The time from the other room beats waves

The PassportThe Passport
by Herta Müller
translated from German by Martin Chalmers

I bought this book in Berlin a couple of years ago, attracted by the cover line “Winner of the Nobel Prize for Literature”. And the owl on the cover, if I’m being honest. I had no idea what the book was about, when it was written or who Müller was.

Having read the book, I am surprised to discover that it’s set in Romania, not Germany, and it’s about events that happened in my lifetime, under a dictator I had heard of but did not know the full extent of his awfulness. (The Berlin connection is that Müller fled from Romania to Berlin and she has lived there since 1987.)

This is the story of a village in a minority German-speaking corner of Romania in the 1980s. Ceaușescu’s regime is increasingly oppressive, and this minority in particular are being killed – or to call it by its true name, ethnically cleansed. Most people in the village are trying to get out, and they will all do whatever it takes to get that precious passport. The main character, Windisch, a miller, is bribing the mayor with sacks of flour, but he knows what all the officials really want and he is trying to resist. He talks unkindly of how his fellow villagers managed to obtain their passports, but it is inevitable that he will have to follow in their footsteps.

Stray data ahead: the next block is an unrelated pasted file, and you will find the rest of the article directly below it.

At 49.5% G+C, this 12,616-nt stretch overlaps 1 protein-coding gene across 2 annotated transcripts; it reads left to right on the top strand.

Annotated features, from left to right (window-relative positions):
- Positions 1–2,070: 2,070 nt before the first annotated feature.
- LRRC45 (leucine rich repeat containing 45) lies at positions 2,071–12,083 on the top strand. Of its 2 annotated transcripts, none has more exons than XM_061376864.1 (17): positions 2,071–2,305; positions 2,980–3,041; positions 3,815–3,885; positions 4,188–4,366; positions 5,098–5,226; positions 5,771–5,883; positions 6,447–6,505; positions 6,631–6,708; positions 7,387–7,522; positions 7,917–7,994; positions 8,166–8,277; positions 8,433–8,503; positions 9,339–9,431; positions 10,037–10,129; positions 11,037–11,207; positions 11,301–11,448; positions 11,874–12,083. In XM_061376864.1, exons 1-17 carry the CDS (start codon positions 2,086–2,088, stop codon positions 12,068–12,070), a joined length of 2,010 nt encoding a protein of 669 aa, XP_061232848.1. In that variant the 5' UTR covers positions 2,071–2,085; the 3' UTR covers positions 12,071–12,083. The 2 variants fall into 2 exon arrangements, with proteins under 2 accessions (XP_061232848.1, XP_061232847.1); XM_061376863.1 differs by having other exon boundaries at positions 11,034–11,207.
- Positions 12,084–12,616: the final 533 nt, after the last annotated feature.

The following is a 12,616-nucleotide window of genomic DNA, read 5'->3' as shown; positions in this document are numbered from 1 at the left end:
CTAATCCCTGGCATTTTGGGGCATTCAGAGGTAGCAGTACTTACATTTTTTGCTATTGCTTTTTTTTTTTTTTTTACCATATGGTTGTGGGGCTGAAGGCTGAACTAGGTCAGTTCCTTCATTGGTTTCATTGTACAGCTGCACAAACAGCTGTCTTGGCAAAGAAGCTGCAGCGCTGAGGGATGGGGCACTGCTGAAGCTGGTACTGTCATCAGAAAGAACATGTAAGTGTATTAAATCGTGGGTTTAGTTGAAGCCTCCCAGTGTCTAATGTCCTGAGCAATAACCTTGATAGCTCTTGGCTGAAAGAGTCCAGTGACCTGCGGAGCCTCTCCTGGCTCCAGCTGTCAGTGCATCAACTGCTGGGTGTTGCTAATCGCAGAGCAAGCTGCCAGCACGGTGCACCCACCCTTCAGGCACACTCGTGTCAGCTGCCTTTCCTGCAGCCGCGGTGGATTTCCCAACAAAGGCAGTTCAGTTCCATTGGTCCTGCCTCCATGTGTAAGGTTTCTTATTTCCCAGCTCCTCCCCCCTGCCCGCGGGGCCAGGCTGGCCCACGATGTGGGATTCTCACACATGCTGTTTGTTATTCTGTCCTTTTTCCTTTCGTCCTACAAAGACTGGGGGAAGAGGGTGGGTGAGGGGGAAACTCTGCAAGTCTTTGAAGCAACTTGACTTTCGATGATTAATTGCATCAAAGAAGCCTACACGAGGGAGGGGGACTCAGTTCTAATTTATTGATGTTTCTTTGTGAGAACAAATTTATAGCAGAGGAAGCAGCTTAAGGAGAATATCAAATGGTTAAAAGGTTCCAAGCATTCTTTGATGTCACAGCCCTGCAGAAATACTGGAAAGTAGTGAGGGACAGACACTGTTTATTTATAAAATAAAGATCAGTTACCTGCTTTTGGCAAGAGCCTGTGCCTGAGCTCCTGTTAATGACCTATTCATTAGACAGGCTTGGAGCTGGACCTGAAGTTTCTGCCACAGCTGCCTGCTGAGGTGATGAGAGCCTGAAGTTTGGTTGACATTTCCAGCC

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Impossible to imagine the daily fear and precariousness of living in such a state

Finding George Orwell in Burma
by Emma Larkin

When I said I was reading Burmese Days by George Orwell a few people recommended I read this next. I started it almost immediately after the Orwell book, but it took me a while to get through. I agree that it’s a fantastic reference work, but is it a good read?

The title is a fairly good description of the book. Emma Larkin – the pseudonym of an American journalist living in Thailand who has travelled to Myanmar (which she tends to call Burma throughout) many times – used researching Orwell’s time in Burma as a structure (or perhaps an excuse) for her year-long travel across Myanmar, speaking to people there who remembered Orwell or British rule in general, but also to people willing to open up about life in Myanmar.

The first point that strikes me is that this book was first published (under a slightly different title) in 2004, and even this edition with an epilogue from 2011 is a little out of date already. While it’s extremely useful as a recent history, I was always aware while reading it that this probably isn’t the current state of affairs in Myanmar.

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